A chemical secreted by an animal, especially an insect, that influences the behavior or development of others of the same species.
[Greek pherein, to carry
- pher´omon´al adjective
Pheromone, any chemical produced by an animal that affects the behavior of other animals. Pheromones are found throughout the living world. The complex but primitive single-celled amoeba Dictyostelium, for example, uses a pheromone to attract others of its kind for reproduction. Insects regularly use pheromones for the same purpose. Social insects- insects that live together in groups- usually have many pheromonal messages. Ants, for example, usually have a pheromone for marking trails to food, another for starting attacks on enemies, a third that signals the need to flee, and others that identify their larvae in the darkness of the nest.
Pheromones are also common in vertebrates. Mammals regularly mark their territorial boundaries with pheromones from specialized glands. These odors can be detected at great distances and can alter behavior dramatically. Vertebrates also have additional odors that identify animals individually. Neighboring mammals of many species recognize one another by the odors that each leaves along mutual boundaries or at traditional scenting posts, and intruders are detected almost immediately. Even mates and offspring often recognize one another by odor.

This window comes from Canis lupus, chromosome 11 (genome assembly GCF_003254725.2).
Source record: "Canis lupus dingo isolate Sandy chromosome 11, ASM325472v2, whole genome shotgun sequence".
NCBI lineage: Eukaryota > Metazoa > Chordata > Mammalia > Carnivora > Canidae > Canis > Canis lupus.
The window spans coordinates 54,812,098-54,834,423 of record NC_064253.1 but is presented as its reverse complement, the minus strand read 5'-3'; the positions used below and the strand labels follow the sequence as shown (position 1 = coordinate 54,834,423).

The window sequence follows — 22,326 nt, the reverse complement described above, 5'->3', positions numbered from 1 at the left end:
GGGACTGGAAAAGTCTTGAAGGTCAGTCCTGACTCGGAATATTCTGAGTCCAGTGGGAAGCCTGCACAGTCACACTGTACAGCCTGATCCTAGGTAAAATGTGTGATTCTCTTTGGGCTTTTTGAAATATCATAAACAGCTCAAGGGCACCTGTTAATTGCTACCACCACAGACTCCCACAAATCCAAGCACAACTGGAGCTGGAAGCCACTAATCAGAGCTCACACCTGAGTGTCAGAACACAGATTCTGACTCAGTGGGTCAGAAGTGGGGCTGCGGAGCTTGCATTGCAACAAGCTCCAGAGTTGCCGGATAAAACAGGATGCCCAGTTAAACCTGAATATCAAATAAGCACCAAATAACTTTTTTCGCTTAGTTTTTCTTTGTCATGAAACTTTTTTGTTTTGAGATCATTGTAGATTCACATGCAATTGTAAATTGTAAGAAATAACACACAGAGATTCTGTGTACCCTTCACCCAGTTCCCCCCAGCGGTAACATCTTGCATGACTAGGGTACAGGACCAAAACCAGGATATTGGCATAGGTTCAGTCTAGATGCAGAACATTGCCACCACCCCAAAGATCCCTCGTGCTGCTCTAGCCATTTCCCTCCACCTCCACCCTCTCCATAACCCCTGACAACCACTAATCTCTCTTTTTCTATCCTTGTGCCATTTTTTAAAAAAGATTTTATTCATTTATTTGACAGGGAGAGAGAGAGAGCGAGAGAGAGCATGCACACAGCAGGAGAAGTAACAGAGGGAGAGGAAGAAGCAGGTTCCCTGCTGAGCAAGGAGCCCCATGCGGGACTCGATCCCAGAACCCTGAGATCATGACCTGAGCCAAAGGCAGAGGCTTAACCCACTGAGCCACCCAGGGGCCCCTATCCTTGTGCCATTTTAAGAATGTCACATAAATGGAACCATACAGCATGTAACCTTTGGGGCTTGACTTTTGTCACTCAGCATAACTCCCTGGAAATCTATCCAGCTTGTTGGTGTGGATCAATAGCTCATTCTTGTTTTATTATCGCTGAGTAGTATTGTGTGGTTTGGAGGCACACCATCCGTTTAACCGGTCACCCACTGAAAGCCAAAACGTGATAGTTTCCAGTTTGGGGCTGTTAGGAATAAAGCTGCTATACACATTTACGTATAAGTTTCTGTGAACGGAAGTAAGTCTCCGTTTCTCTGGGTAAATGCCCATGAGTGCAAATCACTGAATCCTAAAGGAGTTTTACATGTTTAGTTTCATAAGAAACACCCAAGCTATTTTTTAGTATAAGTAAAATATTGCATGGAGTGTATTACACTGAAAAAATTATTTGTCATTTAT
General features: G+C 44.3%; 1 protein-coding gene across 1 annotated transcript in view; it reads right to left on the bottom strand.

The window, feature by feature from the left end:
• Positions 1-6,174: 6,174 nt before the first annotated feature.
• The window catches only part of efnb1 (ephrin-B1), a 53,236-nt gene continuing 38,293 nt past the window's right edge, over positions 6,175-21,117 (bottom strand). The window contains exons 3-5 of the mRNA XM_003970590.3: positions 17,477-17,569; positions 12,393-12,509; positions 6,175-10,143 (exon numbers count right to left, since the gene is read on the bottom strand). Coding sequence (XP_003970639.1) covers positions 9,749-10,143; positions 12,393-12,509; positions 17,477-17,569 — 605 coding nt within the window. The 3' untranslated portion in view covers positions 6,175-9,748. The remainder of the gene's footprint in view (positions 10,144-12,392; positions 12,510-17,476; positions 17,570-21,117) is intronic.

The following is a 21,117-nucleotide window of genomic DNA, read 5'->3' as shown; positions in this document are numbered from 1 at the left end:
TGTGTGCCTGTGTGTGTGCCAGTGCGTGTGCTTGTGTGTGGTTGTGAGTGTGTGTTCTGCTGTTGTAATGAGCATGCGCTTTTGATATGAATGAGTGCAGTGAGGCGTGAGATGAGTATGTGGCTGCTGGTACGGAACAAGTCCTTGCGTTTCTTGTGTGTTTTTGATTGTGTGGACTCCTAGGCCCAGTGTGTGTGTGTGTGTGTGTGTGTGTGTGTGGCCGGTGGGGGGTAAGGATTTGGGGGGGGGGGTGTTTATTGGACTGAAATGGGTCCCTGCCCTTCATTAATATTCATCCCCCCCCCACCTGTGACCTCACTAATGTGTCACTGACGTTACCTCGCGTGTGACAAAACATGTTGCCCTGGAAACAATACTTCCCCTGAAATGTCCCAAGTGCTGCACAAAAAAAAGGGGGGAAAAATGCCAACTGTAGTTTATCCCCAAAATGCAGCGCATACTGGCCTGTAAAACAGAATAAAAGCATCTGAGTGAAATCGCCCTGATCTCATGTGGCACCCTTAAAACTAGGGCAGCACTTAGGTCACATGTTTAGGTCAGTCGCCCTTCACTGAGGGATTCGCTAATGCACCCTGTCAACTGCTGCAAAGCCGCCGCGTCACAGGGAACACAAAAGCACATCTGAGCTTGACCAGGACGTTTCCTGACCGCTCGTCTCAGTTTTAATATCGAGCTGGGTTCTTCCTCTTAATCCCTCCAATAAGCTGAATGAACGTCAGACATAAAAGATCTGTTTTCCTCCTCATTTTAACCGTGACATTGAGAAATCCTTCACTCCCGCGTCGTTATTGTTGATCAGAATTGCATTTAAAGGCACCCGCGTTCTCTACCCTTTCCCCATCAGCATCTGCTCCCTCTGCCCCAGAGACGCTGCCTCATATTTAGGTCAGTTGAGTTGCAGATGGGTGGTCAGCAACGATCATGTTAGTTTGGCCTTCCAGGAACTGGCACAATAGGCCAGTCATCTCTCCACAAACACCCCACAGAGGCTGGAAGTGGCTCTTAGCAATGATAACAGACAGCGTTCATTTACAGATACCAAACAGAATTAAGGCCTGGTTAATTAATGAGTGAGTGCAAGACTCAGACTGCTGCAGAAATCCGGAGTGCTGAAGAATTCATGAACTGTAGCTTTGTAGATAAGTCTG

KAS: Pheromones I believe are an essential part of our
development, yet it seems that human beings are losing their olfactory sense.
Perhaps rather than relying solely upon the semantic universe to interpret meaning,
we could become aware of the communication happening between people on a chemical
T.M.: Well, that's an interesting idea. I'd never thought of that. I can imagine a kind of Tantric psychedelic alchemy where the purpose of all the sexuality was actually the production of some kind of pheromone which was psychedelic. If you look at pheromones at the molecular level they are rather like drugs. For example, both tend to be aromatic, in other words, tend to have electronically active ring structures that indicates aromaticity. We could pursue this speculatively, but it may be that Tantra is basically a make-your-own-drug laboratory program where you need a person of the opposite sex and then unusual physiological activities to produce unusual physiological byproducts. I think the world is still waiting for the real expositors of Tantra to explain just what it is all about.
We are developing techniques for coordinating the actions of large numbers of small-scale robots to achieve useful large-scale results in surveillance, reconnaissance, hazard detection, and path finding. Inspired by the chemical markers used by insects for communication and coordination, we exploit the notion of a "virtual pheromone," implemented using simple beacons and directional sensors mounted on each robot. Virtual pheromones facilitate simple communication and coordination and require little on-board processing. Collections of robots will be able to perform complex tasks such as leading the way through a building to a hidden intruder or locating critical choke points. This is possible because the robot collective becomes a computing grid embedded in the environment. The user interface to this distributed robot collective is itself distributed. Instead of communicating with each robot individually, the entire collective works cooperatively to provide a unified world-embedded display. Our methods need no explicit maps or models of the environment, and require no explicit knowledge of robot locations yet they still allow such global quantities as shortest routes, blocked routes, and contingency plans to be computed by the robot population.